Student Spotlight: Mo Kim
Confidence, Compassion, and Creativity from the Student Theater Advancing Growth and Empowerment
A little secret: I’ve never done theater. I used to run out of rooms at the sound of my own voice, and I didn’t grow up seeing protagonists I could imagine myself in. The biggest role I played in any production prior to college was Tree #1. So, when I found myself my freshman fall in an auditorium with two other Harvard students and nine ten-year-olds as we all flapped our arms like, uh, cowboy pterodactyls…well, let’s just say the terror bulging through my eyes wasn’t a character choice.
When students stumble across our booth at the PBHA Activities Fair, the first thing we tell them about STAGE (Student Theater Advancing Growth and Empowerment) is that you don’t need to do theater to teach it. What you do need is confidence, compassion, and creativity. The confidence helps with the teaching, where you discuss ideas about narrative and performance that are new even to you. Here, we delve into why some characters are more compelling than others, how to improvise the next line in a scene with no script, and what “downstage left” means. The compassion helps on the days kids are rolling their eyes in exhaustion or shying back from sharing their ideas, and you remember that sometimes you feel the same way, too. The creativity helps just about everything. But, mostly, it keeps the laughter and the energy going—from the first lesson in September to the final show in May, which the kids write, stage, and perform on their own.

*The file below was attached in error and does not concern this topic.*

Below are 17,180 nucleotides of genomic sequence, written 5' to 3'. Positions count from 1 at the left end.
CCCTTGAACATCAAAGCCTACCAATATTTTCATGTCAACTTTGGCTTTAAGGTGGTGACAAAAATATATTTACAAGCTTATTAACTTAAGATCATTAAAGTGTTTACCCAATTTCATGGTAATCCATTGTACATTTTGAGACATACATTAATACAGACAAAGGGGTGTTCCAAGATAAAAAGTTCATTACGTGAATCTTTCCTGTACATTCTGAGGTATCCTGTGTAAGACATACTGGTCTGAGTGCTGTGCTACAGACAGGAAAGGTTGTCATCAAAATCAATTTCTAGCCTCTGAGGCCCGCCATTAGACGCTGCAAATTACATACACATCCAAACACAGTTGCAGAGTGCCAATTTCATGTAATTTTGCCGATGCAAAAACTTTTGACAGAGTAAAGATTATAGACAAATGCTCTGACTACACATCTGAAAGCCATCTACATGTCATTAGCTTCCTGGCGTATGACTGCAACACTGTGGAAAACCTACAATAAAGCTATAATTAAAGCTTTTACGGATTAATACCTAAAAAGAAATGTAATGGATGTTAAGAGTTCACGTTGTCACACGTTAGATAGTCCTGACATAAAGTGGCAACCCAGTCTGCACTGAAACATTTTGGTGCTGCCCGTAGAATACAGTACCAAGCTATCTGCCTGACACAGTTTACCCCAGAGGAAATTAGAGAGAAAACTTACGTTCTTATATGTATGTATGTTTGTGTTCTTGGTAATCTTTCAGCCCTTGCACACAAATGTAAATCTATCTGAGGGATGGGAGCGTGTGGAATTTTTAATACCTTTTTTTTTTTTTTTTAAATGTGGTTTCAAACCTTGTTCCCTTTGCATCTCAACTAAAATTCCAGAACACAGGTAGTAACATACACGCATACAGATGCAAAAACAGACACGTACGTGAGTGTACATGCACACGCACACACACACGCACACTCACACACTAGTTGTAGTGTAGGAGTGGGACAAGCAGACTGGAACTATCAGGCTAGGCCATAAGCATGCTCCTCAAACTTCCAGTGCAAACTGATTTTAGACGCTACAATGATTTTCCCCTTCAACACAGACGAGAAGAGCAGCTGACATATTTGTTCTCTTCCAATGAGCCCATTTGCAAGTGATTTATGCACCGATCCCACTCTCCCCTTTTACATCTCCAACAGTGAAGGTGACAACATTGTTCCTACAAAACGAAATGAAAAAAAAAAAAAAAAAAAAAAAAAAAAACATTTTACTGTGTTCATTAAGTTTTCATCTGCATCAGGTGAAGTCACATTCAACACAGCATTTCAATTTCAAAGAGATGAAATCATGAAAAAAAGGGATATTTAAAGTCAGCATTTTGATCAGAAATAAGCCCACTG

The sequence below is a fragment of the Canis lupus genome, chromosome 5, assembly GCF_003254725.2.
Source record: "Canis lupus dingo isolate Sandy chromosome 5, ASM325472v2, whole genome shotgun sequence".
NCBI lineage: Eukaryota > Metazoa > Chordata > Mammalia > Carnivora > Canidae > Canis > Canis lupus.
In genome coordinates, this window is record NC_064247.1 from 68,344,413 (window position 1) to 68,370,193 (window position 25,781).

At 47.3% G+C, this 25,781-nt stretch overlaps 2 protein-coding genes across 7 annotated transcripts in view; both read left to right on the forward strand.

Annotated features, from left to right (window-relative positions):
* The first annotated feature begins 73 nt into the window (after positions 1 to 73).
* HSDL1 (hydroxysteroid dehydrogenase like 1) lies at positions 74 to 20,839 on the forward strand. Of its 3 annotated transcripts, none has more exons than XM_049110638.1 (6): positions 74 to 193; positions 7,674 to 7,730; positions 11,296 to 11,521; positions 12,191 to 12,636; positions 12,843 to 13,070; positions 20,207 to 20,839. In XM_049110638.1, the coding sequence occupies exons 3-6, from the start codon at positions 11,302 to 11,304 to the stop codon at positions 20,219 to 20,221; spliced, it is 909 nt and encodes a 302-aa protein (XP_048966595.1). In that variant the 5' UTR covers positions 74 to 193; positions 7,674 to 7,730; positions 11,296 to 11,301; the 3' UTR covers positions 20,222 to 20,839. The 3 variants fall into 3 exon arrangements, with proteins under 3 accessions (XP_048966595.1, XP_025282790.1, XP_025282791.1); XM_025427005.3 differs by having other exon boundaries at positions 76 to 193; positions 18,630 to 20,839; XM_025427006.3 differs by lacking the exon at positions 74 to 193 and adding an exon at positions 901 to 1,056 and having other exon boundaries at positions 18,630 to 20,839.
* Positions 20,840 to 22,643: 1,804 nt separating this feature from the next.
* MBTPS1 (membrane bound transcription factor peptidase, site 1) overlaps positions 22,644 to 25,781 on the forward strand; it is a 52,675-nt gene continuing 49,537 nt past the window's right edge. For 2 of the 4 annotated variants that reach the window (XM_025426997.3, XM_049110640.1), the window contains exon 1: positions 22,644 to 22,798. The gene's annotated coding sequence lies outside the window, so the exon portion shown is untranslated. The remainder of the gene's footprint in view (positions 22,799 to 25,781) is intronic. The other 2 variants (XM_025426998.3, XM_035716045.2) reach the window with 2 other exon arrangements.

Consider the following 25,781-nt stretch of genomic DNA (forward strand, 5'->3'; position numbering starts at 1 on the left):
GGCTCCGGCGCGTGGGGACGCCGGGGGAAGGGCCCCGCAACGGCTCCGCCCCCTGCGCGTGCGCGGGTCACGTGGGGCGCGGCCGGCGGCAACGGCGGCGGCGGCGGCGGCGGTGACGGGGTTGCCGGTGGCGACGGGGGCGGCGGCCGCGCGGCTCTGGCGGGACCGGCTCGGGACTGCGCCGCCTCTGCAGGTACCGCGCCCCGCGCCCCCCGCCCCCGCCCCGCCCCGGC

The best part, though, isn’t the show (although you can guarantee that nine out of ten times, it will become a romance-comedy horror). It’s the gradual realization with each passing week that your kids can teach you more about those three things than you could ever hope. There’s Angela, who has the kind of swagger fourth-graders have cornered and finds herself leading games without even thinking of it. There’s Ali, whose voice booms loudest when she’s reminding everybody to listen to what Mira has to say. There’s Lizzy, who likes to show me the ladybugs she’s doodled in the margins of her script and insists that her character must be a “gentle babysitter.” For every time there’s a squabble over how The Three Little Pigs actually ended, there’s a time they speak up for themselves, take a risk with a story, or make space for another friend to shine.
I still don’t love the sound of my own voice, and I’m learning how to feel comfortable in my own body. But I know I won’t get there alone—it takes a community to support you onto the stage of your life. Lucky for me, every Wednesday afternoon, I get to take the T down to Dorchester and see kids beginning to carry themselves the way they imagine their heroes would; kids growing excited as they write a story bigger than any one of them into being. Kids learning all the ways there are to use their voices.